But now you may be wondering: How do I get stated? The good news is that eating a plant-based diet is easier than ever, and I’ve got a few tips to help you get started.
Veganize your favorite foods
Going plant-based doesn’t mean you have to give up your favorite foods! Chances are, you’re already eating plenty of foods—like oatmeal, pancakes, burritos, chili, pizza, pasta, and even brownies—that are easily made plant-based by simply leaving out the meat and cheese and swapping dairy milk for plant milk. Prepared plant-based alternatives to burgers, chicken, sausage, cheese, eggs, etc., which you can find in many grocery stores, can also help ease your transition from animal products while you explore the wide world of plant-based meals.
Expand your palate
In addition to veganizing your favorite foods, make sure you have fun trying flavorful plant-based foods that may be new to you. There are countless plant-based cookbooks and online recipes to get you started. How about trying Thai Crunch Salad With Peanut Dressing, Farro with Miso Mushrooms, Kale, and Walnuts, or Lentil and Split Pea Soup with Fennel and Orange?
Now it’s time to stock your shelves and refrigerator. Be sure to eliminate sources of temptation. It’s much easier to stay on track when you’re greeted by enticing healthful choices, rather than those you’re trying to leave behind. Use the recipes you’ve picked to make a grocery list of all the ingredients you’ll need. You might even find that you’ll save some money when you check out. Recent research shows that a vegan diet can reduce food costs by up to one third.
Finding plant-based options while dining out is easier than ever. Happy Cow is an app and website that lists restaurants around the world with vegan options. You can also explore cuisines from around the world—like Chinese, Ethiopian, Indian, Japanese, Latin American, and Middle Eastern—many of which feature plant-based foods as staples. But if you end up at a restaurant that doesn’t appear to have a plant-based option on the menu, politely explain that you don’t eat meat, dairy products, or eggs, and ask the server if it’s possible to modify a menu item or for the chef to make something. They’re often glad to, depending on the ingredients they have.
Eating a variety of fruits, vegetables, grains, and beans provides all the essential nutrients your body needs. It’s also important to include a reliable source of vitamin B12 in your diet. You can easily meet your B12 needs with a daily supplement or fortified foods, such as vitamin B12-fortified breakfast cereals, plant milks, and nutritional yeast.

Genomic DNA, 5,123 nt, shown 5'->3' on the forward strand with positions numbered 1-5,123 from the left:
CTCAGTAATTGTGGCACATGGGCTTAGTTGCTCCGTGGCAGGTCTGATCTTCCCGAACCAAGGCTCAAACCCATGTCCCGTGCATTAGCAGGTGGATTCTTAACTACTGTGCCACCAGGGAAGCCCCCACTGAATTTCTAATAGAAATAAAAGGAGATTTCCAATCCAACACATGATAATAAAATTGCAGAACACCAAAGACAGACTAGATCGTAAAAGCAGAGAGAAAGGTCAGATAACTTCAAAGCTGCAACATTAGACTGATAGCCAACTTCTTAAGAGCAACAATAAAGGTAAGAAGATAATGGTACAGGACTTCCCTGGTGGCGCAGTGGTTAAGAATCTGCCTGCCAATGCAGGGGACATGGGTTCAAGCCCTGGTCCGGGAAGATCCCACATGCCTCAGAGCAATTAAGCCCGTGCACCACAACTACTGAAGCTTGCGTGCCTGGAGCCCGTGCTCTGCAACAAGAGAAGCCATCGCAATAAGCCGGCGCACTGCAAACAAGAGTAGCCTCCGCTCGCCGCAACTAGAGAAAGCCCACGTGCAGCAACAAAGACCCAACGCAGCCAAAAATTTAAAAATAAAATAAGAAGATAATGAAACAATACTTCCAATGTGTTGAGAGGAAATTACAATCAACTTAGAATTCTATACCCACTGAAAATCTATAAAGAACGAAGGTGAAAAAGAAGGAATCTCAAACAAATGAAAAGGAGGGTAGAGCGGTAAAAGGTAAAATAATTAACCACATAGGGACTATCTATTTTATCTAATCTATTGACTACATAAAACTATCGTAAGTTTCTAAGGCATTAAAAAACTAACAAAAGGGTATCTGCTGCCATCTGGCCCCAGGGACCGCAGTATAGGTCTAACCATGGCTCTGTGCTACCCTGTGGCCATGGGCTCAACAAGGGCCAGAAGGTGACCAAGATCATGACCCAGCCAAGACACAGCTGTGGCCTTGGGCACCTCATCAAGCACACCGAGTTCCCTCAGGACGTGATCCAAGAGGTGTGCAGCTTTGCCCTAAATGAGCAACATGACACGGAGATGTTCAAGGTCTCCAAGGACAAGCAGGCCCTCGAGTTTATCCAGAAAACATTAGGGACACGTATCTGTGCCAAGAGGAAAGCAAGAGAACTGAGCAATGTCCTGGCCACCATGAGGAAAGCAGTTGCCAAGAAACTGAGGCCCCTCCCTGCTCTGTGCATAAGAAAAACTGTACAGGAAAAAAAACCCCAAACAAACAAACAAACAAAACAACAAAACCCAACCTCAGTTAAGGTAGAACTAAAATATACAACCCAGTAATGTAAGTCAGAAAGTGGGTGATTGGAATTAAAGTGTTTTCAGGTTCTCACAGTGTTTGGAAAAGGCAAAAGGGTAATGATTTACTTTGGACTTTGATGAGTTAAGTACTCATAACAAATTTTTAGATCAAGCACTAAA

Talk to your doctor
At your next appointment, let your doctor know that you’re following a plant-based diet. If you’ve made improvements in your health, your doctor may be keen to hear what you’re doing!
Dietary changes are more effective when you have consistent support or even a friend making the same changes along with you. Try reaching out to friends and family, meetup groups, social media groups, mentors or allies, or co-workers.
Keep learning about the benefits of a vegan diet with books, documentaries, and podcasts. I’ll share a few of my favorites. Book: The Vegan Starter Kit. Documentaries: Forks Over Knives, What the Health, and They’re Trying to Kill Us. Podcasts: Rich Roll and The Exam Room.
Take a class
The Physicians Committee has a wide range of classes. If fact, we’re launching One Healthy World on Jan. 13. The free program—taught in English, French, Spanish, and Mandarin—will revolutionize your health in six sessions, all free and on demand. We also offer in-person and virtual Food for Life classes around the world.
Download an app
The 21-Day Vegan Kickstart, developed by doctors, dietitians, chefs, and experts in vegan cuisine, features meal plans, recipes, and advice from nutrition experts.
Join Dr. Cullimore for his free webinar on this topic, Veganism 101: How to Eat a Plant Based Diet
Josh Cullimore, MD, MPH is director of preventive medicine for the Physicians Committee for Responsible Medicine, a Washington, D.C.-based nonprofit organization dedicated to promoting preventive medicine, especially better nutrition, and higher standards in research.